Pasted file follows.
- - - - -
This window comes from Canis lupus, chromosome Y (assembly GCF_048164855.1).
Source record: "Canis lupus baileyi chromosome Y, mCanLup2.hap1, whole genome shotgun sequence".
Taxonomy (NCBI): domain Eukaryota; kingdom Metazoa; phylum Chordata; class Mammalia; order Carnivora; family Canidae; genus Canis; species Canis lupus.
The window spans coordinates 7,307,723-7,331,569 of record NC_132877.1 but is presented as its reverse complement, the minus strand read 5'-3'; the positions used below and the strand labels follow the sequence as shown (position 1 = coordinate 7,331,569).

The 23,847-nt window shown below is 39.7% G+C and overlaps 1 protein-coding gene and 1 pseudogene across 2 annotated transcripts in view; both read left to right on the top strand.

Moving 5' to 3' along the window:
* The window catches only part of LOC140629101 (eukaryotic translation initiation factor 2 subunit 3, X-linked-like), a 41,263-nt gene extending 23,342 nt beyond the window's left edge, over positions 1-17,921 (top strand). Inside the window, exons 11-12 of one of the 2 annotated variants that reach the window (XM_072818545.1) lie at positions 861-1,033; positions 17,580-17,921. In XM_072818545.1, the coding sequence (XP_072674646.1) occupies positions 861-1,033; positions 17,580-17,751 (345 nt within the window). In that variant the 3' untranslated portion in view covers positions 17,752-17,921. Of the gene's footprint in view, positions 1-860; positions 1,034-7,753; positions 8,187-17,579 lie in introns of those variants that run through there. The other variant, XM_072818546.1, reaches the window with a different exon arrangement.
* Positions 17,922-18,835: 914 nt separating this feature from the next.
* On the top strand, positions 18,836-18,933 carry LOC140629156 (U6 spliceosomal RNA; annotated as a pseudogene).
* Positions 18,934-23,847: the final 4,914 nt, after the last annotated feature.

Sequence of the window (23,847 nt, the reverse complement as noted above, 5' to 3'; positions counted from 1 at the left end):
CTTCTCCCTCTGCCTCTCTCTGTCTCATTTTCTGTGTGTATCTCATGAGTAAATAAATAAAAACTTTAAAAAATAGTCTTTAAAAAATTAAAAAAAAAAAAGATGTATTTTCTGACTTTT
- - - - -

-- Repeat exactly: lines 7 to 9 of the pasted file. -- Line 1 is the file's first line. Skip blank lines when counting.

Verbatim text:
* The window catches only part of LOC140629101 (eukaryotic translation initiation factor 2 subunit 3, X-linked-like), a 41,263-nt gene extending 23,342 nt beyond the window's left edge, over positions 1-17,921 (top strand). Inside the window, exons 11-12 of one of the 2 annotated variants that reach the window (XM_072818545.1) lie at positions 861-1,033; positions 17,580-17,921. In XM_072818545.1, the coding sequence (XP_072674646.1) occupies positions 861-1,033; positions 17,580-17,751 (345 nt within the window). In that variant the 3' untranslated portion in view covers positions 17,752-17,921. Of the gene's footprint in view, positions 1-860; positions 1,034-7,753; positions 8,187-17,579 lie in introns of those variants that run through there. The other variant, XM_072818546.1, reaches the window with a different exon arrangement.
* Positions 17,922-18,835: 914 nt separating this feature from the next.
* On the top strand, positions 18,836-18,933 carry LOC140629156 (U6 spliceosomal RNA; annotated as a pseudogene).